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The Nicot / Jenter / Cupkit Queen Rearing System


  1. Jenter System frame consist of a box like construction with openings for 110 plastic cells, a compartment the queen is placed in and two lids (front and back). The front lid is removed to expose the queen compartment and the cells where she is expected to place her eggs. The back lid exposes the backside of the cell cups which should hold the young developing larva. In addition, one needs cup holders which are fastened to frame bars, cell protectors, and of course the plastic cells to fit the cage for the queen to lay in. Some will say, “This system of queen raising is completely graft-less! With this kit, the queen lays her eggs in the cell cup, eliminating the painstaking step of grafting! This system allows you to raise up to 110 queens at one time. All components are reusable except brown cell cups. Reusing cell cups greatly diminishes the acceptance rate.” A few who have had experience with this system, consider it expensive and not all that reliable. However, others seem to think it is one of the best systems they have ever used. I feel an obligation to at least share the system with you.


In principal this is a good way to get queens without much labor in grafting. However, queens resist laying in the cells and the eggs laid are separated by hours between the earliest egg laid and the last egg laid. Acceptance by cell builders is good if the eggs hatch into larva before being placed in the cell builder. One raising a number of queens will find it inexpensive but for the individual who needs only a few queens, I would recommend the Miller Non-grafting method. In use the cage is placed within the hive after being mounted in a frame. You can use a frame with foundation and cut out an area for the cage to fit.

The honey bees can enter the front compartment of the cage which has openings much like a queen excluder to attend to the queen as well as fed young larva. The cell cups are removed from the back side of the cage and transferred to cell bars with the special cup holders.

The hair roller cages and candy cup and closure caps are not really necessary if the beekeeper is transferring the mature queen cells into Nuc’s before the queens emerge. However, with the wide range of difference in when eggs were laid by the queen, one might find that an emerging queen will cut down other cells before the beekeeper gets around to removing the queen cells and this could cause some disappointment when you are expecting a number of queens and end up with only one.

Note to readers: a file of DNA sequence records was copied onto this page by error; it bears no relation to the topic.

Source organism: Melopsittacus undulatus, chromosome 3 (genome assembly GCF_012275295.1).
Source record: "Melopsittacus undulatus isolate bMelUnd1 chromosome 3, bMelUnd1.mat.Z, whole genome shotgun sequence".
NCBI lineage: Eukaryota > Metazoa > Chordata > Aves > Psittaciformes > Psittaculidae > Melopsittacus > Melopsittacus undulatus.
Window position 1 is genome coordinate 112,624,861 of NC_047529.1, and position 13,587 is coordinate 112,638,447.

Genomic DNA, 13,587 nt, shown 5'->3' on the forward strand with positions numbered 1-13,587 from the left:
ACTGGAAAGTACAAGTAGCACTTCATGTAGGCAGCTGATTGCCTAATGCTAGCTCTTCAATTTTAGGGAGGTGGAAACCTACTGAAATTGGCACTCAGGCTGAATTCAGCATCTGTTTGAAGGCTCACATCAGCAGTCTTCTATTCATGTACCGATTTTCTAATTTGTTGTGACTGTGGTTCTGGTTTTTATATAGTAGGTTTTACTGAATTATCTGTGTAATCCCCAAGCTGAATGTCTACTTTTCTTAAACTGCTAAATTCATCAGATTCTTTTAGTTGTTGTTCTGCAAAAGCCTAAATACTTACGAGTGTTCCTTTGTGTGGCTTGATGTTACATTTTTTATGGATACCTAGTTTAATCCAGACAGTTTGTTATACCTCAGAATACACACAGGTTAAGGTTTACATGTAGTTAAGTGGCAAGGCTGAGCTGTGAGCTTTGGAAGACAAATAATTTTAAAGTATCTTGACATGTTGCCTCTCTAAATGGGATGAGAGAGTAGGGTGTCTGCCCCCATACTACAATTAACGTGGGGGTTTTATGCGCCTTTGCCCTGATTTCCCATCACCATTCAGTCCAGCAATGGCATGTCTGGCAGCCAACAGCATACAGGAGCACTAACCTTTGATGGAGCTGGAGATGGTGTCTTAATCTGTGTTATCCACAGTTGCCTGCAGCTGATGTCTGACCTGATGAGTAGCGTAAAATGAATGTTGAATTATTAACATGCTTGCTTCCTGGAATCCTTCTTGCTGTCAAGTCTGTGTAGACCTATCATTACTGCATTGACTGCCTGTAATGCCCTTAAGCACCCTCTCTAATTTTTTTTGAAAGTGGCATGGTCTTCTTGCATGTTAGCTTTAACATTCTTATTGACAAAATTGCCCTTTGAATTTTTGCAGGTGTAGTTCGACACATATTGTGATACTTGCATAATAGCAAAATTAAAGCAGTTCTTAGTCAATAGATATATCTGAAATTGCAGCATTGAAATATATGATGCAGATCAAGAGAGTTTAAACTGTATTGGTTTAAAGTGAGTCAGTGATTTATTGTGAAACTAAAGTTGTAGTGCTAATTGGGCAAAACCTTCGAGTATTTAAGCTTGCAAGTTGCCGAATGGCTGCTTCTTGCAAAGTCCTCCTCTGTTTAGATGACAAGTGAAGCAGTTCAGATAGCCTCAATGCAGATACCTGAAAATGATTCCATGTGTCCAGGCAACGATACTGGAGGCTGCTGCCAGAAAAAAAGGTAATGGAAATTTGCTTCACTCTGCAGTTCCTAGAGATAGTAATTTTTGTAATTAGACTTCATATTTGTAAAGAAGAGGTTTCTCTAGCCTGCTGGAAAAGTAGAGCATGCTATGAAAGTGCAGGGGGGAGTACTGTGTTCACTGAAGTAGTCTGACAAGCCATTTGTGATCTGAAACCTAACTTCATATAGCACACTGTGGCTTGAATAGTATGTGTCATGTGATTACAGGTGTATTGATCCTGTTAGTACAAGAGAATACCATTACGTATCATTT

Step one:
The mother queen is placed in the cage where she will need to be observed for egg laying activity. Once egg laying by the queen begins, allow the eggs to hatch into young larva before transferring the cell cup to a cell bar. A cell building hive needs to be made up just like in all other methods of queen rearing one or two days before the transfer of cell cups takes place


Step two:
Cell cups are removed from the back side of the Jenter cage and fastened to a cell bar using the specially designed queen cup holder. These holders are prepared well in advance of this step. The frame holding the cell cups is then placed in the cell builder hive.


Step three:
As in the Doolittle system, which follows in chapter 4, you will need to follow the calendar for transferring the queen cells produced to the Nuc’s you have prepared. The only difference is that the queen cells produced in the cell builder will most likely vary more in age than the Doolittle grafting method and a close examination of mature cell cells is required. The Jenter system allows the use of a hair roller cage to be placed over queen cells to prevent an early emerging queen from cutting down younger cells. This is the major problem in using the Jenter System.


Comments:
You may be disappointed when you first use the Jenter System. Queens are somewhat reluctant to lay in the plastic cell cups and may take several days before doing so. Nurse bees can pass thru the queen excluder front of the cage to feed and care for young larvae. This is not a system you can put the queen into the cage and four days later move cells directly into your cell building hive. You need to observe the eggs and young larva in the cells. This is often difficult because the device and cell cups are light in color making it hard to see eggs and young larva. However, it is easy to use and is graft-less. If you get 20 to 30 cells from this cage, it is worth the expense to buy. It can be reused except for the brown cell cups.

 

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Content

3lb Packages
include a
Caged & Mated
Queen Bee


Tennessee's Honey Bees